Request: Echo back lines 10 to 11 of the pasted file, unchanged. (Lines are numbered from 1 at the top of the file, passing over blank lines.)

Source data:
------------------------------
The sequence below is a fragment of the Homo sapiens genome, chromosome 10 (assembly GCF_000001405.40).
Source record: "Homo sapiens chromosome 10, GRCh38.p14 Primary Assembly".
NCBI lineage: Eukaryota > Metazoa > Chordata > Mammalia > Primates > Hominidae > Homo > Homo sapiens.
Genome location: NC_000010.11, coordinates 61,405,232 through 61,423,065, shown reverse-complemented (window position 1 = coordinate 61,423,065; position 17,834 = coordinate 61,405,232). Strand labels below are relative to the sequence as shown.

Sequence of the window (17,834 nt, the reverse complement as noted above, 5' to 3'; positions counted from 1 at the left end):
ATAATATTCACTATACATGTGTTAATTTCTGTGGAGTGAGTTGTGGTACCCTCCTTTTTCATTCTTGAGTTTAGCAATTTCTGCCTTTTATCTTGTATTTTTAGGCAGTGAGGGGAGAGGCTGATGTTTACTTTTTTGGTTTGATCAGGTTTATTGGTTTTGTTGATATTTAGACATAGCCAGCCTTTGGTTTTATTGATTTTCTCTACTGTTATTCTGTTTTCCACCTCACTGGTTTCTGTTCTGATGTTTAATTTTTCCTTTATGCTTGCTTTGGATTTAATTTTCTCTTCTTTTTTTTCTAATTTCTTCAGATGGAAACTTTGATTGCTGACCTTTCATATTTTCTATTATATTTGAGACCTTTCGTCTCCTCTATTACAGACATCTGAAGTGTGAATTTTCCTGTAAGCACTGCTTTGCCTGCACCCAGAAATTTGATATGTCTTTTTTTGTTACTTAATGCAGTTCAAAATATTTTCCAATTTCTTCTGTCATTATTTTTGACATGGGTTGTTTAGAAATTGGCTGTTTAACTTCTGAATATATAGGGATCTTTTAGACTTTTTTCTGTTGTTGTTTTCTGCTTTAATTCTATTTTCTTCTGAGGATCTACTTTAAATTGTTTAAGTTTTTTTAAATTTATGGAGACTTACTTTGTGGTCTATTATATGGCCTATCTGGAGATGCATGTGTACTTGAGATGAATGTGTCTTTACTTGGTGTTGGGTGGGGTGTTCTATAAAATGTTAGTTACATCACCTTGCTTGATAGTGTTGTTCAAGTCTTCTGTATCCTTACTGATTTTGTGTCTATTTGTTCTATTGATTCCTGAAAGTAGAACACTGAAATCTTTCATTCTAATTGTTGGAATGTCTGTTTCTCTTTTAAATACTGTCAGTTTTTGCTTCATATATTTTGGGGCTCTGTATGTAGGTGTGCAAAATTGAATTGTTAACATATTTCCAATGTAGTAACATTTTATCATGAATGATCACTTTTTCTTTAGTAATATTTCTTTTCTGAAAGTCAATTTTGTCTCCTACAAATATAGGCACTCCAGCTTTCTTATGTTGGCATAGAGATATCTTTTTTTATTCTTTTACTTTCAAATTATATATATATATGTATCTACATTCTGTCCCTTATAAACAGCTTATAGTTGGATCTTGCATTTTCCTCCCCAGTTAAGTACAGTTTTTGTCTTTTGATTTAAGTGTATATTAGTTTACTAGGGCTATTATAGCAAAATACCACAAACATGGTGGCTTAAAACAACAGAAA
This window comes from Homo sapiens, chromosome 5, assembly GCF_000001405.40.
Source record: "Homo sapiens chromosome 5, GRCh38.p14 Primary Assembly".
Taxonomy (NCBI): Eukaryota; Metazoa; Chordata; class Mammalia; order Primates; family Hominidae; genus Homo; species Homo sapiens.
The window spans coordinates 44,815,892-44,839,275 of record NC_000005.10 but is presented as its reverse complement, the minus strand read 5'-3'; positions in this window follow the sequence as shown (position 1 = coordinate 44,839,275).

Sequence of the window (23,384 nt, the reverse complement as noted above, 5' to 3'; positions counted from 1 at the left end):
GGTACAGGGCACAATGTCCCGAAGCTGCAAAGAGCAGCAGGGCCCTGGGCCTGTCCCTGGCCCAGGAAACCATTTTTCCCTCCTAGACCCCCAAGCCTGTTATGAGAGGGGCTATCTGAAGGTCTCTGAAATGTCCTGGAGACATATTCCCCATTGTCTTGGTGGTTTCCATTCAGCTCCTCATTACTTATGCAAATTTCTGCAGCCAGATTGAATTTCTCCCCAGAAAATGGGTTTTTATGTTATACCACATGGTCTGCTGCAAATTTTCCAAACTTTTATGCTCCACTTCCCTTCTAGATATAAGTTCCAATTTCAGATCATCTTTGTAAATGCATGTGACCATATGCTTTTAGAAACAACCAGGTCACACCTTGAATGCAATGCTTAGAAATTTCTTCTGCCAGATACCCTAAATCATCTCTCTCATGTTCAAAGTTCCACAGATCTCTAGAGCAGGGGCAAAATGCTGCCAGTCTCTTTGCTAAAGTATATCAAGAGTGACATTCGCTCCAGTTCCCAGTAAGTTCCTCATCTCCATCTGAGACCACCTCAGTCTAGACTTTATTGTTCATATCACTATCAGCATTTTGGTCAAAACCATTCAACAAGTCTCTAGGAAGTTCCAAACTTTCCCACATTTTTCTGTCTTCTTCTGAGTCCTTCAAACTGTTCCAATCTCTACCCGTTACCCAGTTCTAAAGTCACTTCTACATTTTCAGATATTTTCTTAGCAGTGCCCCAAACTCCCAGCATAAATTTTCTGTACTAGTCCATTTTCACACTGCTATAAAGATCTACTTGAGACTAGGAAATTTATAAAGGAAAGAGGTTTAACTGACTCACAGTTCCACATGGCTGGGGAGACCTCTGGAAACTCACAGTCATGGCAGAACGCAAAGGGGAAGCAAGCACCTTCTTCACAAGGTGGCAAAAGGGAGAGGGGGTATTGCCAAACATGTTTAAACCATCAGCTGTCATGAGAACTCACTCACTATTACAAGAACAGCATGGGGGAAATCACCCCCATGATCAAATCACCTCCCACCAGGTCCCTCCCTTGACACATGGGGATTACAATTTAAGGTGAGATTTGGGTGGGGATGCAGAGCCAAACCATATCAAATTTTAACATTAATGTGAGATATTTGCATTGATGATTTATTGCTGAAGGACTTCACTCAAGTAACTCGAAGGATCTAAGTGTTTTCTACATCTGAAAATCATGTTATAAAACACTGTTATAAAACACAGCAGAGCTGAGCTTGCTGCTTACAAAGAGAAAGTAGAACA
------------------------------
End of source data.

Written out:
The window spans coordinates 44,815,892-44,839,275 of record NC_000005.10 but is presented as its reverse complement, the minus strand read 5'-3'; positions in this window follow the sequence as shown (position 1 = coordinate 44,839,275).

Sequence of the window (23,384 nt, the reverse complement as noted above, 5' to 3'; positions counted from 1 at the left end):